Nature is not a drag on growth – its protection is an unavoidable prerequisite for sustaining economic development
The Guardian, 9 January 2013
One of the greatest misconceptions of our time is the idea that there is somehow a choice between economic development and sustaining nature. The narrative developed by the chancellor, George Osborne, since the 2010 general election provides a case in point. He says environmental goals need to be scaled back to promote more growth.
The reality we inhabit is somewhat different, however. One hundred per cent of economic activity is dependent on the services and benefits provided by nature. For some time, and during the last decade in particular, researchers have investigated the dependence of economic systems on ecological ones, and in the process have generated some striking conclusions. I tell the stories behind their findings in my new book, What has nature ever done for us?
While many mainstream economists suffer from the kind of delusions that make it perfectly rational for them to accept to liquidate natural systems in the pursuit of “growth”, different specialist studies reveal the huge economic value being lost as decisions and policies that are geared to promoting economic activity degrade the services provided by nature.
For example, as we struggle to cut emissions from fossil fuels, one study estimates that the value of the carbon capture services which could be gained through halving the deforestation rate by 2030 is around $3.7 trillion. And the wildlife in the same forests has huge value too – about 50% of the United States’ $640bn pharmaceutical market is based on the genetic diversity of wild species, many of which were found in forests. And it’s not only the genetic diversity in wildlife that brings economic benefits.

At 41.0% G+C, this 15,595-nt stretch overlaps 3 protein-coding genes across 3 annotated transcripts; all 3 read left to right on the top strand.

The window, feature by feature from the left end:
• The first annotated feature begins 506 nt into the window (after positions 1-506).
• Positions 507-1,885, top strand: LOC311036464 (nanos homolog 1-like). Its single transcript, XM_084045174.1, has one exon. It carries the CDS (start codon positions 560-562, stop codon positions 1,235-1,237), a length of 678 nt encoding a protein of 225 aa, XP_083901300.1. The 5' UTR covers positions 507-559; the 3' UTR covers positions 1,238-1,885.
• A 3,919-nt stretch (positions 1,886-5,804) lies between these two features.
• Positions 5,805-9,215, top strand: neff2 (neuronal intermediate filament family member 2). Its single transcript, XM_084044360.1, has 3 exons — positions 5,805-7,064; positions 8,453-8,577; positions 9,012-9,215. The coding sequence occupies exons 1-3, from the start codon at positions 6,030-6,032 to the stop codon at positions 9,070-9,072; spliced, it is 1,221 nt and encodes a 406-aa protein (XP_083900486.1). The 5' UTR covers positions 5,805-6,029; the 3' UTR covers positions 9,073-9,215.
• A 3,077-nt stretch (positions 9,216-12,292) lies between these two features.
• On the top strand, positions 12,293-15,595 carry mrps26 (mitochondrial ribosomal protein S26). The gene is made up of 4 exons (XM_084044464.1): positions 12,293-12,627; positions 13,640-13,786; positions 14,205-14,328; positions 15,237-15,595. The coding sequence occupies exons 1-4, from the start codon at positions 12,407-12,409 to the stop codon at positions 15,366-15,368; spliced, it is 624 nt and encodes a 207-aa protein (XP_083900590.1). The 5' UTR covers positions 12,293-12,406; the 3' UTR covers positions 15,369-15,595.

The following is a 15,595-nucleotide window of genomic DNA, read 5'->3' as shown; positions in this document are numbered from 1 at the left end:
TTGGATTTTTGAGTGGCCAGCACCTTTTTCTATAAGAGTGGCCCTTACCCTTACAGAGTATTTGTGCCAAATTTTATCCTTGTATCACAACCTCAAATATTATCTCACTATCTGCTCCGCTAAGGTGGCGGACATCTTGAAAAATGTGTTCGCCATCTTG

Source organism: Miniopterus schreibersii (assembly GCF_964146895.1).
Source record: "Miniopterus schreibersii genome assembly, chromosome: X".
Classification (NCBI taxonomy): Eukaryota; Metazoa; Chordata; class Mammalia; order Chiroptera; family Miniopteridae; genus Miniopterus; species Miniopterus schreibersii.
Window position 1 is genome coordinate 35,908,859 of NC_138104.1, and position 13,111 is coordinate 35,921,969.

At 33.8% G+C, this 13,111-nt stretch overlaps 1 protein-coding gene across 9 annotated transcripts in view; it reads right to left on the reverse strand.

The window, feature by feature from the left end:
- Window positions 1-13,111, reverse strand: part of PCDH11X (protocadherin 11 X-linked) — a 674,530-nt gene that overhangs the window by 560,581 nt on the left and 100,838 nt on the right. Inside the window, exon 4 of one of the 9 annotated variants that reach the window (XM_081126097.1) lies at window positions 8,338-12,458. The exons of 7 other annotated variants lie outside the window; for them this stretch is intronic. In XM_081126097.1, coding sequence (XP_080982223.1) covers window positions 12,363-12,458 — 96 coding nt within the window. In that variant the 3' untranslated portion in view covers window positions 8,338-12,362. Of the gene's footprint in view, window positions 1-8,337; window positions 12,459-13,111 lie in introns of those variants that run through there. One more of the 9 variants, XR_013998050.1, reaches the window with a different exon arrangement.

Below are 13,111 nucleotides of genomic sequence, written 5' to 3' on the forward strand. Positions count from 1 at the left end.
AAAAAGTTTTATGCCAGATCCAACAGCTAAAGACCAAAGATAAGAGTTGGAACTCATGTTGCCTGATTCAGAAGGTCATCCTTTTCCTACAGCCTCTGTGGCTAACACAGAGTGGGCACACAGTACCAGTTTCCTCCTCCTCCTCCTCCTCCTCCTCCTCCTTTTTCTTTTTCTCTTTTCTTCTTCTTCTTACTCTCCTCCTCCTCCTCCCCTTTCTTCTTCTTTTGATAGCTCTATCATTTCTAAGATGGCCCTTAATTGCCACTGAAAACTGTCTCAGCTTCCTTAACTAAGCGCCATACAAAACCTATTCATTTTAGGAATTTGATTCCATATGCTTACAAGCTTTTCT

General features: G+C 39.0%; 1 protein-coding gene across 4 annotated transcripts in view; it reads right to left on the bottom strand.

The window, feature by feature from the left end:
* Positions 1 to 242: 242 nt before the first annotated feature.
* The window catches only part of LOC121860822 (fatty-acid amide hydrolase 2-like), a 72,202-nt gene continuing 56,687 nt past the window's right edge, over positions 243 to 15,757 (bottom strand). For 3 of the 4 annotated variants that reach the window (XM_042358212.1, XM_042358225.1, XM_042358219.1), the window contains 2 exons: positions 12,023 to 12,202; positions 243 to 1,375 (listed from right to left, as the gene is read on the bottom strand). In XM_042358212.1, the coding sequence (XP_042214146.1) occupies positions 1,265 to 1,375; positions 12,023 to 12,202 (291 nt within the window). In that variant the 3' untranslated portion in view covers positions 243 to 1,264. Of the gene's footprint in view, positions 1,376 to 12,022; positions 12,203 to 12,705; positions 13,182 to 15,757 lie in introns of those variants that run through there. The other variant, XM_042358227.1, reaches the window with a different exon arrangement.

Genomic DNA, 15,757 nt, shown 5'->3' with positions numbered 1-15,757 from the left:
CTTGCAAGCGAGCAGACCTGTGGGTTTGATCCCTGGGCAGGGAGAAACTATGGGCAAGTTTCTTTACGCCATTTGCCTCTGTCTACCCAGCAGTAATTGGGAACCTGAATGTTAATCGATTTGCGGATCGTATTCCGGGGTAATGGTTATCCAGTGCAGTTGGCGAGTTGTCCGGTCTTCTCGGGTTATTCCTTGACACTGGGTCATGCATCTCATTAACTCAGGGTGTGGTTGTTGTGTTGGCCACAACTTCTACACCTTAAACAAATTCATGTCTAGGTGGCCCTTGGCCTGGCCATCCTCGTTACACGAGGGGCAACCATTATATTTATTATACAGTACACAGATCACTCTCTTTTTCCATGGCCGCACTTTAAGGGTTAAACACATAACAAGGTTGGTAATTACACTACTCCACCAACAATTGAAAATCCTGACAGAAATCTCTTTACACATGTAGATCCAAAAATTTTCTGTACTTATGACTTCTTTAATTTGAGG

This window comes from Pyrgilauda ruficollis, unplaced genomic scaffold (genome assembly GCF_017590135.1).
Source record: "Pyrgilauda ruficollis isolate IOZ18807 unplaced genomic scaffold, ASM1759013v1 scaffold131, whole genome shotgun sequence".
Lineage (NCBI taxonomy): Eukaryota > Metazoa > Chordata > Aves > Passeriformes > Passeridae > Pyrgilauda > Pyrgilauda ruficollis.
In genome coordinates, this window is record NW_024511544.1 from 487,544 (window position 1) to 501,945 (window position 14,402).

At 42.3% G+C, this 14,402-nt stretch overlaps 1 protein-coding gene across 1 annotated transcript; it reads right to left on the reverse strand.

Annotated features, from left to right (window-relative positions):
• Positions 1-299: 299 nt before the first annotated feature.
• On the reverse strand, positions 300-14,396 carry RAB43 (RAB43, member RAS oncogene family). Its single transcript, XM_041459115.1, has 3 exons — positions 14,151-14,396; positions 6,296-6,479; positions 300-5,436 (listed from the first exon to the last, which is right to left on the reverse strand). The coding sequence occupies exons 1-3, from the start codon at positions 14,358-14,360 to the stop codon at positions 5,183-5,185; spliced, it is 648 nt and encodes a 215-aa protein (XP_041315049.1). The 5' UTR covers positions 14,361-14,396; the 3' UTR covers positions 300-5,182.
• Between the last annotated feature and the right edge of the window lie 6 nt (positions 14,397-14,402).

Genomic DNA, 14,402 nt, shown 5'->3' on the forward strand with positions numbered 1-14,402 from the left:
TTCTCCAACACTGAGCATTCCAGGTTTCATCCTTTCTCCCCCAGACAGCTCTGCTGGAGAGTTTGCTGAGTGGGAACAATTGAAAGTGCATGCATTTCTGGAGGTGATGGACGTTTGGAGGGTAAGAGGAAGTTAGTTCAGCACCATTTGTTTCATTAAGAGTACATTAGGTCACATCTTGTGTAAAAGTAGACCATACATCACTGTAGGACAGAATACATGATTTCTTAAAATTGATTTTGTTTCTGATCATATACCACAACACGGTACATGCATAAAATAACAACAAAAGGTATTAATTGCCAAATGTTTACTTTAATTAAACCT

Among other things, wildlife also helps to control pests and diseases. The cost of losing India’s vultures has been estimated at $34bn, largely because of the public health costs associated with their demise, including increased rabies infections. The annual pest-control value provided by insectivorous birds in a coffee plantation has been estimated as $310 per hectare while the annual per hectare value added from birds controlling pests in timber-producing forests has been put at $1,500. Great tits predating caterpillars in a Dutch orchard were found to improve the apple harvest by 50%.
The services provided by animals, such as bees, doing the pollination work that underpins about one trillion dollars-worth of agricultural sales has been valued at $190 billion per year.